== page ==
31st Jan 2024

The practice of Physical Activity (PA) in childhood is related to a healthy cardiometabolic, physical and psychosocial profile and to better motor and cognitive development, especially in terms of executive function (EF). It is also important to note that 24-hour movement behaviours, including PA, sedentary time, and sleep time, are influenced by each other. It is therefore crucial to understand the effects of PA, sedentary time and sleep in Cognitive Development (CD), namely EF, including Inhibitory Control (IC), Working Memory (WM) and Cognitive Flexibility (CF) in children.The objective of the present study was to relate PA, sedentary time and sleep hours with EF of preschool children.
The sample consisted of 102 children (aged between 3 and 5 years) from the Gym4PETIZ program, 52% girls and 48% boys. PA (counts/minute) and Sedentary Time were measured using ActiGraph GT3X accelerometers and PA diary, and Sleep was evaluated only through the PA diary; EF was evaluated through the Early Years ToolBox.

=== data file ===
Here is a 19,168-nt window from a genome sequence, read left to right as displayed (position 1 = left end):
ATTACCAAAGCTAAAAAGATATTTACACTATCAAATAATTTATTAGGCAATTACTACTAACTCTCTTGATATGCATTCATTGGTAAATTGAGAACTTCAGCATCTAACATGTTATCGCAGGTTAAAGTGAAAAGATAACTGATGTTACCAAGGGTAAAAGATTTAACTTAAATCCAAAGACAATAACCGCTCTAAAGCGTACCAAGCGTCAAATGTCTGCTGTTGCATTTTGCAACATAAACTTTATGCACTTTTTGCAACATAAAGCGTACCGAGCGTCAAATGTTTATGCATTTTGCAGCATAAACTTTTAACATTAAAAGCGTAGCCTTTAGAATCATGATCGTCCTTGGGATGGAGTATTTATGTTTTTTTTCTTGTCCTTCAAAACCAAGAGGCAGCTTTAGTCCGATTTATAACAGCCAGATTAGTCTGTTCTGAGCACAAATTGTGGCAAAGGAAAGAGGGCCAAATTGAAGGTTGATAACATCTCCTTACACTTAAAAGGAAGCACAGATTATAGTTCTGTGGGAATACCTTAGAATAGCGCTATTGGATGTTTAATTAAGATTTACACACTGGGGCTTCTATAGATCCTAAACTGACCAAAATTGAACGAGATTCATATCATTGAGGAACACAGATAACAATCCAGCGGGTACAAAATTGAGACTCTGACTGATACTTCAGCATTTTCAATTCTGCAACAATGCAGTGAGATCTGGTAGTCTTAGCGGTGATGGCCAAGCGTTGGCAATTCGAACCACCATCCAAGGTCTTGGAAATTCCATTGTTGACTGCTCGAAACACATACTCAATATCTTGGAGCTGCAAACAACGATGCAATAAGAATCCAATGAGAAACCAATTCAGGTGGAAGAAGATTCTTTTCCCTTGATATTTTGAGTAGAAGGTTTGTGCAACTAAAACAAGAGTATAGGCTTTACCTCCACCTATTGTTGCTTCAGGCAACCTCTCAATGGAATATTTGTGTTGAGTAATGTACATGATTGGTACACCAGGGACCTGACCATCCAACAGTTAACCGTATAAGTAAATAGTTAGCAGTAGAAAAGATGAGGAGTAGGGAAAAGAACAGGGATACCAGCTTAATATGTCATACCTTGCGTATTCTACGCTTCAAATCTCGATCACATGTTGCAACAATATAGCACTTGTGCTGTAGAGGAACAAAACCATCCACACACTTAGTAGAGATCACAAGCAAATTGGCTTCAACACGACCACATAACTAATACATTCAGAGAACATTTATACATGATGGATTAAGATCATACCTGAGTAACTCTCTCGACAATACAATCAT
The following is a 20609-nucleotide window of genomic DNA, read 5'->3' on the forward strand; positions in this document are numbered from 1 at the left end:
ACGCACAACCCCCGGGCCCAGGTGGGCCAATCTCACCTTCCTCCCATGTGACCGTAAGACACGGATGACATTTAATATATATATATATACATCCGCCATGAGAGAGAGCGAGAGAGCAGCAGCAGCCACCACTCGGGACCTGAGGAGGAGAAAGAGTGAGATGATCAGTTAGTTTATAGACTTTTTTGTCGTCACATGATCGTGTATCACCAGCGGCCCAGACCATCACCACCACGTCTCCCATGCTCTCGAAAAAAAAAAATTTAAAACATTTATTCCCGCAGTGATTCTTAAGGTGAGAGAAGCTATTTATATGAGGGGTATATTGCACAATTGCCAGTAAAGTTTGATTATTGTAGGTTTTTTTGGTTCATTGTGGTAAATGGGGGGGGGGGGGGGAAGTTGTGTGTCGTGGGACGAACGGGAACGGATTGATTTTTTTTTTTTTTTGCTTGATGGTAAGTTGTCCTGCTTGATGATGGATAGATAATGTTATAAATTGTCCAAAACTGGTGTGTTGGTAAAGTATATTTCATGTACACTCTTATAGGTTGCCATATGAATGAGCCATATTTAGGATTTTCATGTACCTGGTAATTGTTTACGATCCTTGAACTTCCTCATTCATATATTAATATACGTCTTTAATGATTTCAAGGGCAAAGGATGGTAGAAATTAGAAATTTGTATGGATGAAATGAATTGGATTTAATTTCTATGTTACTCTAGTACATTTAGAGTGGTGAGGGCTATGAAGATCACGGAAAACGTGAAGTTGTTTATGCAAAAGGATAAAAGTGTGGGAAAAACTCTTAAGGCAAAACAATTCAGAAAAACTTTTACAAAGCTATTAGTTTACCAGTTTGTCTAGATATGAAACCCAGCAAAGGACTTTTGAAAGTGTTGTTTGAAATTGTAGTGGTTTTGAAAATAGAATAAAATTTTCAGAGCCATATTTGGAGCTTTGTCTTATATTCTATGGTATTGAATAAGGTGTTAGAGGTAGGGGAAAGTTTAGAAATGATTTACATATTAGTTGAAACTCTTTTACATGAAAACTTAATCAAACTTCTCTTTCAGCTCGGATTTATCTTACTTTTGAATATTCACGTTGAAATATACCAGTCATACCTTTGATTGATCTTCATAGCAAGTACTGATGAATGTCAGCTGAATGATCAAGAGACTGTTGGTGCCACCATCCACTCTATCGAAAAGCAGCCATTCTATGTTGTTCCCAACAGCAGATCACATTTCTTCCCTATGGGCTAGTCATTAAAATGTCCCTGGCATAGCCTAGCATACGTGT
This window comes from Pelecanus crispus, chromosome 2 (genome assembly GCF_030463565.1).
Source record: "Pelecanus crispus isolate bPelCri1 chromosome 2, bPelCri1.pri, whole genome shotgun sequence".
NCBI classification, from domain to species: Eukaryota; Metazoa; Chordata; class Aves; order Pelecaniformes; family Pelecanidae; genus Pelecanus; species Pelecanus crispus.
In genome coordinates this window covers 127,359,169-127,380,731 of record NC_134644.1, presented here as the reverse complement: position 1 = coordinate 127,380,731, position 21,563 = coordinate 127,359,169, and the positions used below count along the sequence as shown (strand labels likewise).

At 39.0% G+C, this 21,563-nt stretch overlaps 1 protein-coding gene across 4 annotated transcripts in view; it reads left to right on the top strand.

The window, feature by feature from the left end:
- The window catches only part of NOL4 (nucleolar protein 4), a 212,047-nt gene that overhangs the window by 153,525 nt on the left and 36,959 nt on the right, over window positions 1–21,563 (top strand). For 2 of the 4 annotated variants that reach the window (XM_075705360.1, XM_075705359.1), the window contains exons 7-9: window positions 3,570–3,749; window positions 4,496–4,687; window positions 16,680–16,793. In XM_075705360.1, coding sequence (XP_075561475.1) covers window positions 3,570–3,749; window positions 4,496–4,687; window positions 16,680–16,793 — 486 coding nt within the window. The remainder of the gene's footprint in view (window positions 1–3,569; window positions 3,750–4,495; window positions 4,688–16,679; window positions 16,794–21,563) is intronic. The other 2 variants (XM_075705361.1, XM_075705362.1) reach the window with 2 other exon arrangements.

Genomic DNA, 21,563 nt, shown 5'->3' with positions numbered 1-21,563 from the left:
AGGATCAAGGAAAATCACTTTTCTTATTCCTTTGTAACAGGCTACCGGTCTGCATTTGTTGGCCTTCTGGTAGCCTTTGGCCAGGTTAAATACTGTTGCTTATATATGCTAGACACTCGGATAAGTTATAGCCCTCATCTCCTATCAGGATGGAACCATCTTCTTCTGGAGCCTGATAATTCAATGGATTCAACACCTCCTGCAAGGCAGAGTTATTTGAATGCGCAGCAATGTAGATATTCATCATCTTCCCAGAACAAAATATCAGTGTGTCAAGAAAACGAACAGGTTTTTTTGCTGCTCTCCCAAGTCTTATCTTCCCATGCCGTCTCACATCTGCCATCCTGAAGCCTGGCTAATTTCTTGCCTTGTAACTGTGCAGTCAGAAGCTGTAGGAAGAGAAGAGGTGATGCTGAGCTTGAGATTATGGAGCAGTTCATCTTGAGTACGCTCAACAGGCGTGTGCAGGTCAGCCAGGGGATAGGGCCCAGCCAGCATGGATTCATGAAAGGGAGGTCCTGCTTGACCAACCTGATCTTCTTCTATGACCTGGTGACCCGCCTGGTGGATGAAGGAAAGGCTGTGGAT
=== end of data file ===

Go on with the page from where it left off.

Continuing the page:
The main results, when analyzed by simple linear regression, demonstrated that Sleep ((CI-β=-0.518; p=0.000; R2=0.269); (WM- β=-0.307; p=0.010; R2=0.094)) and sedentary time ((CI-β=-0.408; p=0.000; R2=0.167); (WM- β=-0.327; p=0.05; R2=0.107)) have a significant negative effect on 2 of the 3 EF domains, and no significant results were found between EF and PA.
These results agree with the literature, in which it is reported that more time spent in sedentary behavior and sleep is associated with negative indicators for children’s development, justifying the importance of studying these themes.
The 24-hour movement behaviours are influenced by each other, however, more studies involving higher sample densities and more detailed variables, for example the type of sedentary behaviour or the quality of sleep time, are needed to solidify these results.

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